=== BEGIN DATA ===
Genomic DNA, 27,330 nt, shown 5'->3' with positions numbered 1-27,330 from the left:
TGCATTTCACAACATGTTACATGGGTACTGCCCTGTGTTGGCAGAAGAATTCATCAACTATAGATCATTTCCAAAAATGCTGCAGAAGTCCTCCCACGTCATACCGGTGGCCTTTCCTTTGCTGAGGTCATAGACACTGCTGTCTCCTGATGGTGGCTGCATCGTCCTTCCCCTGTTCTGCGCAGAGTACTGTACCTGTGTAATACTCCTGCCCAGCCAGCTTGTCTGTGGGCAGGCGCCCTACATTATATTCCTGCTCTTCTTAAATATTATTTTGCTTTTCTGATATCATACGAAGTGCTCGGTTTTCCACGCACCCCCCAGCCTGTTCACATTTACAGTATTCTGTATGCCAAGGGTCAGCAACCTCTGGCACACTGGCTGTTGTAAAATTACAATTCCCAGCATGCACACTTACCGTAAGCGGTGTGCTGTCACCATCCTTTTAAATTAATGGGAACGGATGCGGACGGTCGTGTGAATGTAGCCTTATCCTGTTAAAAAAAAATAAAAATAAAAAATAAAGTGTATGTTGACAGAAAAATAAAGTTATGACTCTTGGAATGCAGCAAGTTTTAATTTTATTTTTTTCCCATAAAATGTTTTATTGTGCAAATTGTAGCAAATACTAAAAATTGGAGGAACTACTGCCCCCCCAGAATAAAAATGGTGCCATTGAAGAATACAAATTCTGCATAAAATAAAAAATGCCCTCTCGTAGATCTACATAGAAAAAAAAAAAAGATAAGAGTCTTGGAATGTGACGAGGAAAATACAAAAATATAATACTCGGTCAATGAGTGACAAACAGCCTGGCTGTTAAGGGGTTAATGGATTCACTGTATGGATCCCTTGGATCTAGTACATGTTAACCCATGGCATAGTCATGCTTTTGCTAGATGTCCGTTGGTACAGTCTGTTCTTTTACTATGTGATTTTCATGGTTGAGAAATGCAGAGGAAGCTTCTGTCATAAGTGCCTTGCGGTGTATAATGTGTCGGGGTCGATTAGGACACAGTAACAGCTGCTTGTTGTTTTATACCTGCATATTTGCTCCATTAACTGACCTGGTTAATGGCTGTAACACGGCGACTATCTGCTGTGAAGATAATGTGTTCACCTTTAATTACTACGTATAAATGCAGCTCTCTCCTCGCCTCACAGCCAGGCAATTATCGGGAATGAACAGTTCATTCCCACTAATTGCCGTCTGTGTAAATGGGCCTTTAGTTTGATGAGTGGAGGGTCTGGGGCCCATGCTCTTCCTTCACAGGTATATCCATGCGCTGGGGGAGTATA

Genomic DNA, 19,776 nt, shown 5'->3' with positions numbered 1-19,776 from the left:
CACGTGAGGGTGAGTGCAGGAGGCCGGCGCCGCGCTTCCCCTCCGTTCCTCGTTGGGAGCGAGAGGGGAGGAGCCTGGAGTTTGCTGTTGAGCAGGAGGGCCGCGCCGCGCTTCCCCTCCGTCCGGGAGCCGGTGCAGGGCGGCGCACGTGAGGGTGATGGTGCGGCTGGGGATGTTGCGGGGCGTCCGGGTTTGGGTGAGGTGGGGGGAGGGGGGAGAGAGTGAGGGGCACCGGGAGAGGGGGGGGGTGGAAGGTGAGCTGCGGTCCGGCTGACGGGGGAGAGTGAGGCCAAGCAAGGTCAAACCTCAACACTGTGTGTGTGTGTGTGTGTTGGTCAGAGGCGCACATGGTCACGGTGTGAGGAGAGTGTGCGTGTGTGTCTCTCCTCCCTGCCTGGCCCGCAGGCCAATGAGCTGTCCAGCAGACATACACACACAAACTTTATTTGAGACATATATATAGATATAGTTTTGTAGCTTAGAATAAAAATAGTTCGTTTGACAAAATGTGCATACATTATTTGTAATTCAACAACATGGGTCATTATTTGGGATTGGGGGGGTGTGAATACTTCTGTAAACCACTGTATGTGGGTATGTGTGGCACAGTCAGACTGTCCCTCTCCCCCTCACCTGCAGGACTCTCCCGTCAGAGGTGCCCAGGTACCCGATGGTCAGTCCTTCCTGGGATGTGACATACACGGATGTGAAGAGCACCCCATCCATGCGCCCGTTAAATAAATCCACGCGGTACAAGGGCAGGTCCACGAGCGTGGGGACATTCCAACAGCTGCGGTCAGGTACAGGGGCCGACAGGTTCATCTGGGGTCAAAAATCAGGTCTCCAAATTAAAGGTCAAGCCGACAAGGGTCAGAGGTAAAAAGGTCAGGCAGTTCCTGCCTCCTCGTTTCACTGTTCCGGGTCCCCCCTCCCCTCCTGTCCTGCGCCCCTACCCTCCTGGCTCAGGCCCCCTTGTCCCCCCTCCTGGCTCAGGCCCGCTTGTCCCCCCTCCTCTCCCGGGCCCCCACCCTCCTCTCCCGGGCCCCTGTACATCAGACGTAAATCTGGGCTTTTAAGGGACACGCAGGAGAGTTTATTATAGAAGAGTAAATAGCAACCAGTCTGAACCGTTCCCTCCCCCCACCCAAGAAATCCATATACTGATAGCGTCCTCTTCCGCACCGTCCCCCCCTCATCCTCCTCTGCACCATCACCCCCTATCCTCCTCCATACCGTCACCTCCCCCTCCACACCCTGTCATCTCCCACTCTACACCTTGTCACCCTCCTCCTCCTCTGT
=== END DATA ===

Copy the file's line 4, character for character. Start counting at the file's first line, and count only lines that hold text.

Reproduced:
CACGTGAGGGTGAGTGCAGGAGGCCGGCGCCGCGCTTCCCCTCCGTTCCTCGTTGGGAGCGAGAGGGGAGGAGCCTGGAGTTTGCTGTTGAGCAGGAGGGCCGCGCCGCGCTTCCCCTCCGTCCGGGAGCCGGTGCAGGGCGGCGCACGTGAGGGTGATGGTGCGGCTGGGGATGTTGCGGGGCGTCCGGGTTTGGGTGAGGTGGGGGGAGGGGGGAGAGAGTGAGGGGCACCGGGAGAGGGGGGGGGTGGAAGGTGAGCTGCGGTCCGGCTGACGGGGGAGAGTGAGGCCAAGCAAGGTCAAACCTCAACACTGTGTGTGTGTGTGTGTGTTGGTCAGAGGCGCACATGGTCACGGTGTGAGGAGAGTGTGCGTGTGTGTCTCTCCTCCCTGCCTGGCCCGCAGGCCAATGAGCTGTCCAGCAGACATACACACACAAACTTTATTTGAGACATATATATAGATATAGTTTTGTAGCTTAGAATAAAAATAGTTCGTTTGACAAAATGTGCATACATTATTTGTAATTCAACAACATGGGTCATTATTTGGGATTGGGGGGGTGTGAATACTTCTGTAAACCACTGTATGTGGGTATGTGTGGCACAGTCAGACTGTCCCTCTCCCCCTCACCTGCAGGACTCTCCCGTCAGAGGTGCCCAGGTACCCGATGGTCAGTCCTTCCTGGGATGTGACATACACGGATGTGAAGAGCACCCCATCCATGCGCCCGTTAAATAAATCCACGCGGTACAAGGGCAGGTCCACGAGCGTGGGGACATTCCAACAGCTGCGGTCAGGTACAGGGGCCGACAGGTTCATCTGGGGTCAAAAATCAGGTCTCCAAATTAAAGGTCAAGCCGACAAGGGTCAGAGGTAAAAAGGTCAGGCAGTTCCTGCCTCCTCGTTTCACTGTTCCGGGTCCCCCCTCCCCTCCTGTCCTGCGCCCCTACCCTCCTGGCTCAGGCCCCCTTGTCCCCCCTCCTGGCTCAGGCCCGCTTGTCCCCCCTCCTCTCCCGGGCCCCCACCCTCCTCTCCCGGGCCCCTGTACATCAGACGTAAATCTGGGCTTTTAAGGGACACGCAGGAGAGTTTATTATAGAAGAGTAAATAGCAACCAGTCTGAACCGTTCCCTCCCCCCACCCAAGAAATCCATATACTGATAGCGTCCTCTTCCGCACCGTCCCCCCCTCATCCTCCTCTGCACCATCACCCCCTATCCTCCTCCATACCGTCACCTCCCCCTCCACACCCTGTCATCTCCCACTCTACACCTTGTCACCCTCCTCCTCCTCTGT